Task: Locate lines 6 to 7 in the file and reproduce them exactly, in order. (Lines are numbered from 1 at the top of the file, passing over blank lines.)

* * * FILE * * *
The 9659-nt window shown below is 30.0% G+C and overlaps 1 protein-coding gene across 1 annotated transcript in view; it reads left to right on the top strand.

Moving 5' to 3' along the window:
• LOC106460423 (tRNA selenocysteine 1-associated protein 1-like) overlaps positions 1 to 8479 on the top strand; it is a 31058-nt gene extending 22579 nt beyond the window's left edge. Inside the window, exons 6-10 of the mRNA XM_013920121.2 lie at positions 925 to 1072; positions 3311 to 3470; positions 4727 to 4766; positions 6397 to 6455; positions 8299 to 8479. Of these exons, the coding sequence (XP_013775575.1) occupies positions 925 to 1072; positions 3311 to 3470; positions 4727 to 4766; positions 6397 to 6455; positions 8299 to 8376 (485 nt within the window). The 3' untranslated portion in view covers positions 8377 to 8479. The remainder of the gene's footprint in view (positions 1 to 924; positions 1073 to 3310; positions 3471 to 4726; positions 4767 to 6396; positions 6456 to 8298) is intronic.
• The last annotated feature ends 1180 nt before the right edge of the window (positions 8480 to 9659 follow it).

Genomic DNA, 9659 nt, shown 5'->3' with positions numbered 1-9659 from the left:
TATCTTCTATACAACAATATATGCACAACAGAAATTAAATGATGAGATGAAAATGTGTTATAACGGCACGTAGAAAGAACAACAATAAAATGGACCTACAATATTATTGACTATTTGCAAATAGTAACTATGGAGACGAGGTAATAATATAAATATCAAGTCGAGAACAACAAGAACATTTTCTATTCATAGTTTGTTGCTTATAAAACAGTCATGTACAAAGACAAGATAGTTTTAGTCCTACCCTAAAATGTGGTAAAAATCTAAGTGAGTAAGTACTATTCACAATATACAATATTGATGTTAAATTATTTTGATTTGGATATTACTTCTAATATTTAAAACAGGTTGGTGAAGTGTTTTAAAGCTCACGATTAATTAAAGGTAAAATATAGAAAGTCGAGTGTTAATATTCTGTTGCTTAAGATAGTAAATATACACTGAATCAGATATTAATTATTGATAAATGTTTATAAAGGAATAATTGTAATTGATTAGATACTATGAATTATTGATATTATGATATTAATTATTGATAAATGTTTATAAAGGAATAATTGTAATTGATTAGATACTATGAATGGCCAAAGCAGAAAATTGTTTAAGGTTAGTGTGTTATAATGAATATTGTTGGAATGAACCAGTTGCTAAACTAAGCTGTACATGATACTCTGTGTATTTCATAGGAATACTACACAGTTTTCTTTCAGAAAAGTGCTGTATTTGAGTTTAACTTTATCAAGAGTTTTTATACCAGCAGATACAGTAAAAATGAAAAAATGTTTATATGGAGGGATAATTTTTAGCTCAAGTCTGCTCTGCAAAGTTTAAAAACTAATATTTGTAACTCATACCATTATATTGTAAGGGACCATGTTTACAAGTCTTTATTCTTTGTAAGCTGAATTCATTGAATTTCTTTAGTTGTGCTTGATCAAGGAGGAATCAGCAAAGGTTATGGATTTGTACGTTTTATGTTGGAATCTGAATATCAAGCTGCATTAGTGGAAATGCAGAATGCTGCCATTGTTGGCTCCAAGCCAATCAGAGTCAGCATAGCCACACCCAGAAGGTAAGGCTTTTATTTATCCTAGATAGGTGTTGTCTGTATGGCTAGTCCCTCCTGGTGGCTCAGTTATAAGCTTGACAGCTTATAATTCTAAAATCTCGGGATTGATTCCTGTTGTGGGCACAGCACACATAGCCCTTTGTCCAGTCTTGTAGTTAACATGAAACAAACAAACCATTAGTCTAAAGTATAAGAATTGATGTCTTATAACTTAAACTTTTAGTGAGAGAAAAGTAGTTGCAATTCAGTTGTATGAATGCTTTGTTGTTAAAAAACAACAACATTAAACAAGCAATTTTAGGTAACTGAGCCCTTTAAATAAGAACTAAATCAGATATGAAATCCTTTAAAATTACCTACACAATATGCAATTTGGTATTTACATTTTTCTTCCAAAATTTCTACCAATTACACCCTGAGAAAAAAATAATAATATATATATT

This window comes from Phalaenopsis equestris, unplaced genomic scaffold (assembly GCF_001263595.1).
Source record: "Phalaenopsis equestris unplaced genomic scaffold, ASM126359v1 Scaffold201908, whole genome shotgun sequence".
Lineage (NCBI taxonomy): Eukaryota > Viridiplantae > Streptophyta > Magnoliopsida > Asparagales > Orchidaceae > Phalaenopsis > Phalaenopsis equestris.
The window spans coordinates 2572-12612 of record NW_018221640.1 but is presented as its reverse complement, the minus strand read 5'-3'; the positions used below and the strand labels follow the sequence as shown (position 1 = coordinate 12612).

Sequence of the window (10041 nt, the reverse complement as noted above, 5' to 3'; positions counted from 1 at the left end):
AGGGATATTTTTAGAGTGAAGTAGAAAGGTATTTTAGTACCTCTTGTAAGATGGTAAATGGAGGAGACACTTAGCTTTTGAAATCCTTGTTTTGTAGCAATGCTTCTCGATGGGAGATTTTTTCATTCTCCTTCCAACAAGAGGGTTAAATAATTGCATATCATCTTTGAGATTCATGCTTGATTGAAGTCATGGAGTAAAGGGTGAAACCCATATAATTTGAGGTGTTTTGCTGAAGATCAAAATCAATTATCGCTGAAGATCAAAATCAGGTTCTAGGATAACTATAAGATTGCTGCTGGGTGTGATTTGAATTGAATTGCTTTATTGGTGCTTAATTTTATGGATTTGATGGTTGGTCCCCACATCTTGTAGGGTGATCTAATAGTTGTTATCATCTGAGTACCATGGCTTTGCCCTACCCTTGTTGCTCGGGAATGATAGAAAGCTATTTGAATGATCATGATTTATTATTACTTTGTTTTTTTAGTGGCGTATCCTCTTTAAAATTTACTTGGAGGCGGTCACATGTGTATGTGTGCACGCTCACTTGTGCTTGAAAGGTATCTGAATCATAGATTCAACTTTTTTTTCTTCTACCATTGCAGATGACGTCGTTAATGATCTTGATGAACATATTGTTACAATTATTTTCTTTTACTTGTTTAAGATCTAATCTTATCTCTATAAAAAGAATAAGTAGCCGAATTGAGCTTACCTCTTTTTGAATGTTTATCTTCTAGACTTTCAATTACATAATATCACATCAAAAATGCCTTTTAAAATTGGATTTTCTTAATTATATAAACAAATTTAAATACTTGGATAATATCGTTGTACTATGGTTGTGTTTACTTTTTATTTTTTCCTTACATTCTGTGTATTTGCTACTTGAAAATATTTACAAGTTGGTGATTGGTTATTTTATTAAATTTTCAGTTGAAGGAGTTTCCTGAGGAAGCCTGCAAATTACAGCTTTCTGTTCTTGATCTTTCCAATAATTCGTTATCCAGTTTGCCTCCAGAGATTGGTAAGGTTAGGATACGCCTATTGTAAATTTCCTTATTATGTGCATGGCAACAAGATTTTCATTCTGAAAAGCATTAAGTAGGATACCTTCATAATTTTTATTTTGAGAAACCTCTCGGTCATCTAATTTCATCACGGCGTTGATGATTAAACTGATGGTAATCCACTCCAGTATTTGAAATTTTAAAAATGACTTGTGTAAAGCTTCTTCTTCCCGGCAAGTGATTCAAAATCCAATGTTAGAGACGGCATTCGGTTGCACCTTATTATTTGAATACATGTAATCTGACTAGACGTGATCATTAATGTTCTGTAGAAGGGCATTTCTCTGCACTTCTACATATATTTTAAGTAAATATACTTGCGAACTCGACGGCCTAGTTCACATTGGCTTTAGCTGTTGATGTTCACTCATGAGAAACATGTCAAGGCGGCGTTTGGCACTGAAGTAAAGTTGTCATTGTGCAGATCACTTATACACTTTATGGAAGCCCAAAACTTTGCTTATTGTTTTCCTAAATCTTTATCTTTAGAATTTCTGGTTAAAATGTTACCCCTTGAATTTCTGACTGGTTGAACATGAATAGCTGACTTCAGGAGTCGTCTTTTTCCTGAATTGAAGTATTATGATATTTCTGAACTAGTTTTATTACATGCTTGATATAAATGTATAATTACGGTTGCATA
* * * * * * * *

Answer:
TATCTTCTATACAACAATATATGCACAACAGAAATTAAATGATGAGATGAAAATGTGTTATAACGGCACGTAGAAAGAACAACAATAAAATGGACCTACAATATTATTGACTATTTGCAAATAGTAACTATGGAGACGAGGTAATAATATAAATATCAAGTCGAGAACAACAAGAACATTTTCTATTCATAGTTTGTTGCTTATAAAACAGTCATGTACAAAGACAAGATAGTTTTAGTCCTACCCTAAAATGTGGTAAAAATCTAAGTGAGTAAGTACTATTCACAATATACAATATTGATGTTAAATTATTTTGATTTGGATATTACTTCTAATATTTAAAACAGGTTGGTGAAGTGTTTTAAAGCTCACGATTAATTAAAGGTAAAATATAGAAAGTCGAGTGTTAATATTCTGTTGCTTAAGATAGTAAATATACACTGAATCAGATATTAATTATTGATAAATGTTTATAAAGGAATAATTGTAATTGATTAGATACTATGAATTATTGATATTATGATATTAATTATTGATAAATGTTTATAAAGGAATAATTGTAATTGATTAGATACTATGAATGGCCAAAGCAGAAAATTGTTTAAGGTTAGTGTGTTATAATGAATATTGTTGGAATGAACCAGTTGCTAAACTAAGCTGTACATGATACTCTGTGTATTTCATAGGAATACTACACAGTTTTCTTTCAGAAAAGTGCTGTATTTGAGTTTAACTTTATCAAGAGTTTTTATACCAGCAGATACAGTAAAAATGAAAAAATGTTTATATGGAGGGATAATTTTTAGCTCAAGTCTGCTCTGCAAAGTTTAAAAACTAATATTTGTAACTCATACCATTATATTGTAAGGGACCATGTTTACAAGTCTTTATTCTTTGTAAGCTGAATTCATTGAATTTCTTTAGTTGTGCTTGATCAAGGAGGAATCAGCAAAGGTTATGGATTTGTACGTTTTATGTTGGAATCTGAATATCAAGCTGCATTAGTGGAAATGCAGAATGCTGCCATTGTTGGCTCCAAGCCAATCAGAGTCAGCATAGCCACACCCAGAAGGTAAGGCTTTTATTTATCCTAGATAGGTGTTGTCTGTATGGCTAGTCCCTCCTGGTGGCTCAGTTATAAGCTTGACAGCTTATAATTCTAAAATCTCGGGATTGATTCCTGTTGTGGGCACAGCACACATAGCCCTTTGTCCAGTCTTGTAGTTAACATGAAACAAACAAACCATTAGTCTAAAGTATAAGAATTGATGTCTTATAACTTAAACTTTTAGTGAGAGAAAAGTAGTTGCAATTCAGTTGTATGAATGCTTTGTTGTTAAAAAACAACAACATTAAACAAGCAATTTTAGGTAACTGAGCCCTTTAAATAAGAACTAAATCAGATATGAAATCCTTTAAAATTACCTACACAATATGCAATTTGGTATTTACATTTTTCTTCCAAAATTTCTACCAATTACACCCTGAGAAAAAAATAATAATATATATATT

This window comes from Phalaenopsis equestris, unplaced genomic scaffold (assembly GCF_001263595.1).